Multi-touch, screen size, and case shape.

ramsesoriginal ramsesoriginal at
Tue Jul 24 09:27:55 CEST 2007

On 7/24/07, Shawn Rutledge <shawn.t.rutledge at> wrote:
> Yes I agree with all your points.
> I suspect the Apple patents are on the interaction techniques, and
> possibly on some specific hardware.  Obviously multi-touch existed a
> few years ago (FingerWorks was around, and I think the FTIR method was
> invented even earlier).  We will see how the lawsuits turn out, which
> patents Apple can defend and which they cannot.  (Lawsuits would seem
> to be inevitable given the flurry of activity which the iPhone has
> provoked.)

Multitouch screens are around so much time that apple can have patents just
on their specific implementation.

However some of the interactions which only involve one finger on the
> iPhone, should still be possible with a conventional touchscreen (for
> example, "flicking" to scroll a page).

That's correct.

A physically larger screen would be nice to read, and I personally
> would put up with the larger overall size (especially if it makes up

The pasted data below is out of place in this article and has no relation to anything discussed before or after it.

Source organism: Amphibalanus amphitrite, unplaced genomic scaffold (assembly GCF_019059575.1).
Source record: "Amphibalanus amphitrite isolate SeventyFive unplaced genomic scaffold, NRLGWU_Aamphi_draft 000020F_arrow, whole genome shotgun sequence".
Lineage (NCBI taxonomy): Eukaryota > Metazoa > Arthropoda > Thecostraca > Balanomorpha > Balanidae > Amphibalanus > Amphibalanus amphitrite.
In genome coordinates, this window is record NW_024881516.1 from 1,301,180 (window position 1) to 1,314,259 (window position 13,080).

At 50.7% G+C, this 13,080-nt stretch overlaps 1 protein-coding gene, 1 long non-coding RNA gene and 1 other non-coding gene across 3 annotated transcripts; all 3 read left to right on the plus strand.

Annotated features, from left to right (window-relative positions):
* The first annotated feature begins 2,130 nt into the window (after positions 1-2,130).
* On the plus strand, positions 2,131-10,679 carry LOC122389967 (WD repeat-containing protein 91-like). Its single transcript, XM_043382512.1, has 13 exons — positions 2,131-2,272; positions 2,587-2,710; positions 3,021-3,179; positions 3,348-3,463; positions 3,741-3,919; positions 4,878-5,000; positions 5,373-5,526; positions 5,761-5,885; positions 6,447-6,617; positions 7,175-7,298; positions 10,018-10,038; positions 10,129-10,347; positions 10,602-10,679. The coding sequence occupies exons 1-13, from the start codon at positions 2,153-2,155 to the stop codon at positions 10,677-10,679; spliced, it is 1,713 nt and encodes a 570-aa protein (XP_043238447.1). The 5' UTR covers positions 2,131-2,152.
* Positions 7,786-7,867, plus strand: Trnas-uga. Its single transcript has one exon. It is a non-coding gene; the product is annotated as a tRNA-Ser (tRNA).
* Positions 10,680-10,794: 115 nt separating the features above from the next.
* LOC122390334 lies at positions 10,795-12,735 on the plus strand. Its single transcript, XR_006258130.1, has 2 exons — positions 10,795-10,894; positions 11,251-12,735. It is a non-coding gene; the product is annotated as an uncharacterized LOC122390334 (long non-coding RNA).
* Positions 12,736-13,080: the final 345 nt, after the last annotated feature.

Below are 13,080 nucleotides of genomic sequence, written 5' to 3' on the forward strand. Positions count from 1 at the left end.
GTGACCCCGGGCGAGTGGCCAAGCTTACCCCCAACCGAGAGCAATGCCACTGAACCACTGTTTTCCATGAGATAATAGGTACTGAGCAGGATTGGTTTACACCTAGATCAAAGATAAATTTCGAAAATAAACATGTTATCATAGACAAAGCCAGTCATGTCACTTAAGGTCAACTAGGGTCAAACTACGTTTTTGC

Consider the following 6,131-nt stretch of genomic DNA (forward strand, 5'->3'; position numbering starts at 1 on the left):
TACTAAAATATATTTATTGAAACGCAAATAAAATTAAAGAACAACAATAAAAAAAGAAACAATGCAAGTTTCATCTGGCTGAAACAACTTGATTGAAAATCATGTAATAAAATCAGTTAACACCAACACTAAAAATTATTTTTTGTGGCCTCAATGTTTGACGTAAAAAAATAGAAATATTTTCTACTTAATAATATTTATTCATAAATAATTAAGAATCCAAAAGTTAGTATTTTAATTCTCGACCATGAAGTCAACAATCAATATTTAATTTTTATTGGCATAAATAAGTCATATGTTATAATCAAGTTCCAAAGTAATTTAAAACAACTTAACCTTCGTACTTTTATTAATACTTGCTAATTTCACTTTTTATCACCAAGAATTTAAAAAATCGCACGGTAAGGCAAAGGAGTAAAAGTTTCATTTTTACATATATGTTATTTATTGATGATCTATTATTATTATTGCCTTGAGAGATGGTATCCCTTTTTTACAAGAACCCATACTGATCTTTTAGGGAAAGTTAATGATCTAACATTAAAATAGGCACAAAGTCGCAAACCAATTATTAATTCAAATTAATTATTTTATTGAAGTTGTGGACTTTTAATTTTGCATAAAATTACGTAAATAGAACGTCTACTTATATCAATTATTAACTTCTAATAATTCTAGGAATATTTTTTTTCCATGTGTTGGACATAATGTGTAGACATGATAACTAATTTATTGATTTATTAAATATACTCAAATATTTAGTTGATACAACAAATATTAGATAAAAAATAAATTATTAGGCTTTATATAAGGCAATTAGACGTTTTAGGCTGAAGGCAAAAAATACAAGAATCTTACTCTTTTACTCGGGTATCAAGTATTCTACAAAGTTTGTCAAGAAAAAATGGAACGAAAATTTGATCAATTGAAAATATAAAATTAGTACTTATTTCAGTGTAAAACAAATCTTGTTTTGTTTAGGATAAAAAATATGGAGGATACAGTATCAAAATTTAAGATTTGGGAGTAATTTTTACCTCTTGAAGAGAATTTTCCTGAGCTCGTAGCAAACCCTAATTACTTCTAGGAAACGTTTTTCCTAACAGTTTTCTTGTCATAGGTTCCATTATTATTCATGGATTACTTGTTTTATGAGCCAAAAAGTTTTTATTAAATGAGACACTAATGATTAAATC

> for it by being thinner); but people have their stereotypes about how
> big a phone is "too big," and something larger than the iPhone will
> not sell as well.

 A good idea would be to use the so-much-talked-about-but-never-used
e-paper: simply a small e-paper attached to the back of the phone, which can
be rolled out to have a bigger screen. Some sort of medieval-pergament-sort
of look. Wold be great IMO. The normal phone for normal applications, the
e-paper for browsing, reading, whathing movies, etc.

(If people could just get away from holding the
> whole thing up to their ears like a brick, it would help.  Maybe use a
> bluetooth headset?  but I don't use one myself either.)

Headsets aren't always well-seen by people, so I would force them to use

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